Aims

To support the free and open dissemination of research findings and information on alcoholism and alcohol-related problems. To encourage open access to peer-reviewed articles free for all to view.

For full versions of posted research articles readers are encouraged to email requests for "electronic reprints" (text file, PDF files, FAX copies) to the corresponding or lead author, who is highlighted in the posting.

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Saturday, December 24, 2011

Acute alcohol consumption is associated with increased interatrial electromechanical delay in healthy men




Acute alcohol consumption can cause atrial fibrillation in patients with, and without, heart disease. Increased atrial electromechanical delay (EMD) has been associated with atrial fibrillation. We evaluated the atrial conduction properties by tissue Doppler imaging (TDI) echocardiography in healthy men following acute alcohol intake.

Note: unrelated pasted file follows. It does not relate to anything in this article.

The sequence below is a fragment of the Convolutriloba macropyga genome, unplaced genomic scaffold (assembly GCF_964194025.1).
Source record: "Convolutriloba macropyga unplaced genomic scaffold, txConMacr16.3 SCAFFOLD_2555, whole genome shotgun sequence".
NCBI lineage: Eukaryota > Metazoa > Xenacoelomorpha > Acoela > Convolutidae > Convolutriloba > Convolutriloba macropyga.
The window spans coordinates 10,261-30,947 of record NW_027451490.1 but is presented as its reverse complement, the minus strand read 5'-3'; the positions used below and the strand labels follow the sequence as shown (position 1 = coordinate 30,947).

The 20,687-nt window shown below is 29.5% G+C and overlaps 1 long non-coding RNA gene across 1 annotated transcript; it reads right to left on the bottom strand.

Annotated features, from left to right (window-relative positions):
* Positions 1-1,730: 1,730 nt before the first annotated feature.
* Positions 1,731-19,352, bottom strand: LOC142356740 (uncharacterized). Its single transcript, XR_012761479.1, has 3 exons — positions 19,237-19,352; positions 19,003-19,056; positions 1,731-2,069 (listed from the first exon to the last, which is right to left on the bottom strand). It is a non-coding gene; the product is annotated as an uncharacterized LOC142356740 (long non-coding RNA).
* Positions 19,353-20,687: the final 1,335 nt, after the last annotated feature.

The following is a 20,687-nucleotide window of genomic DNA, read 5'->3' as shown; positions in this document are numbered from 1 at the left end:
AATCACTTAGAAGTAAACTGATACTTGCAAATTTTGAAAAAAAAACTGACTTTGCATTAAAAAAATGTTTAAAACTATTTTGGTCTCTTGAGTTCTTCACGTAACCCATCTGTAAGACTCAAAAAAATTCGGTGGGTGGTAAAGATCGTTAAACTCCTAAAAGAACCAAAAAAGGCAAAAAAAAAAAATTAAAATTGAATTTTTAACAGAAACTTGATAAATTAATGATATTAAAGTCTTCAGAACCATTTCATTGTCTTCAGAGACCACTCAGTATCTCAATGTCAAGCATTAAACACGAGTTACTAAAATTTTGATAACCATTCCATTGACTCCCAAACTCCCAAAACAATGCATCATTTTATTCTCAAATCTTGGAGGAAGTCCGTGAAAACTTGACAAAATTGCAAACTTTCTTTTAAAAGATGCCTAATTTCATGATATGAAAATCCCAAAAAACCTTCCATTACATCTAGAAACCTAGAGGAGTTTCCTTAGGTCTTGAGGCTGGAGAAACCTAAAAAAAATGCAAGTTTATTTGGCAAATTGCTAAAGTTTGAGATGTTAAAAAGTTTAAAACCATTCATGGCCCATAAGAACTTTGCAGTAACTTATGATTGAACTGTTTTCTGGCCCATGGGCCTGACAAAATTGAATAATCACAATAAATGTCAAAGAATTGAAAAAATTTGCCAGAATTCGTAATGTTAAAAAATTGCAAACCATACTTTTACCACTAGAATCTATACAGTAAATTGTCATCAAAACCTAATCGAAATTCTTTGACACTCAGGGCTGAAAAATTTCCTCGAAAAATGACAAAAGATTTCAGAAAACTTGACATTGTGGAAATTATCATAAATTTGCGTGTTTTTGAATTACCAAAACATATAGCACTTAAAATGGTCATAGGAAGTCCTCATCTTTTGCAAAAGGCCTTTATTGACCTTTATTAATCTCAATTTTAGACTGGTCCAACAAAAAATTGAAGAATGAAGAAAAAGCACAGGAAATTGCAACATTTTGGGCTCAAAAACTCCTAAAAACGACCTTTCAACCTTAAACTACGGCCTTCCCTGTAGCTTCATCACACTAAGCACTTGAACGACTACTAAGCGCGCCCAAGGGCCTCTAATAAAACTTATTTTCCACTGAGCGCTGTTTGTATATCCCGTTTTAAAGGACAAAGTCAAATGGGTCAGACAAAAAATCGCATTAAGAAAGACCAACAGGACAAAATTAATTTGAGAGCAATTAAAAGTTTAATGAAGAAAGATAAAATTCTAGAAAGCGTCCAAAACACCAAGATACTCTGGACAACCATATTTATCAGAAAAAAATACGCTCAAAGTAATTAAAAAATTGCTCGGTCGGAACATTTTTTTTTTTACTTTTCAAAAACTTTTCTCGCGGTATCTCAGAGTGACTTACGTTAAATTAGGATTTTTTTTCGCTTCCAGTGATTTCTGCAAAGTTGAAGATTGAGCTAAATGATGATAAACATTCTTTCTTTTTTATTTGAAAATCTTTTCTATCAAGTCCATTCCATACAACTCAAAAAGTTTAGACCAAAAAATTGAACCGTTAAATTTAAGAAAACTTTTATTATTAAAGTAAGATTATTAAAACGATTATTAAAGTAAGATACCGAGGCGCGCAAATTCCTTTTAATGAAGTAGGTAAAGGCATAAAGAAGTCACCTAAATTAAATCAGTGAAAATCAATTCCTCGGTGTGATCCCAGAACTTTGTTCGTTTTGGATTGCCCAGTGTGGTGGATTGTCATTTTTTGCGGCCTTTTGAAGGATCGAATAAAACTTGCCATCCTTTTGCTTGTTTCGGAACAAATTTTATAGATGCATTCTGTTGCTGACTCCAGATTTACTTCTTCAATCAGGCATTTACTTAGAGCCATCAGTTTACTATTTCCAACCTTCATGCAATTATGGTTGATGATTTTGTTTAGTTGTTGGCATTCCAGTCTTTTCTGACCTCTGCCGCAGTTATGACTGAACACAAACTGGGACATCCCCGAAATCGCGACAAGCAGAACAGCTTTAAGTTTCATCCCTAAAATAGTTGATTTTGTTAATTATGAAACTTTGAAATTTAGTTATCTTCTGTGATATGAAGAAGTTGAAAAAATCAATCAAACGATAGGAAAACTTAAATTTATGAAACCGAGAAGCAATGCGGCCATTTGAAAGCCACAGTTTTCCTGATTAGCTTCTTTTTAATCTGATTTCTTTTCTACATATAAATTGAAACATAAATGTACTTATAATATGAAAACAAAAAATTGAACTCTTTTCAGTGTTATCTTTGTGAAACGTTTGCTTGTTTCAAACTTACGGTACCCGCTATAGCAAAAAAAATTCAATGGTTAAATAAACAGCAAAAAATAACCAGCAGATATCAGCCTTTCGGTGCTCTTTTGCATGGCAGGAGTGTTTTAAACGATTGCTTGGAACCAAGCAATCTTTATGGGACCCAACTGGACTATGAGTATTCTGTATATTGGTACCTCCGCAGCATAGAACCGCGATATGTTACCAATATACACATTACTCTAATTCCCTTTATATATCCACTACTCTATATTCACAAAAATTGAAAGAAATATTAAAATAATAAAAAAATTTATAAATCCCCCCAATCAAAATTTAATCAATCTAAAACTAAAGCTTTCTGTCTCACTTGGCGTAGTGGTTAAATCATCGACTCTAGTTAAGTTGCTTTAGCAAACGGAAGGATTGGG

Thirty healthy male volunteers were included in this study. Baseline ECG, heart rate, blood pressure, and TDI echocardiographic findings were compared to readings take one hour after drinking six 12-oz cans of beer (76.8 g of ethanol).

Although the blood pressure and heart rate remained similar before and one hour after alcohol intake, Pmax and Pd values were significantly prolonged (114.2 ± 10.4 vs 100.8 ±
± 10.6, p = 0.002; 50.6 ± 9.6 vs 34.5 ± 8.8, p < 0.0001). Interatrial EMD was significantly
increased after drinking alcohol compared to the baseline (19.8 ± 9.2 vs 14.0 ± 5.5 ms, p < 0.0002).

Acute moderate
alcohol intake was associated with an increased interatrial EMD obtained by TDI echocardiography. This finding may help explain how these patients express increased susceptibility to atrial fibrillation.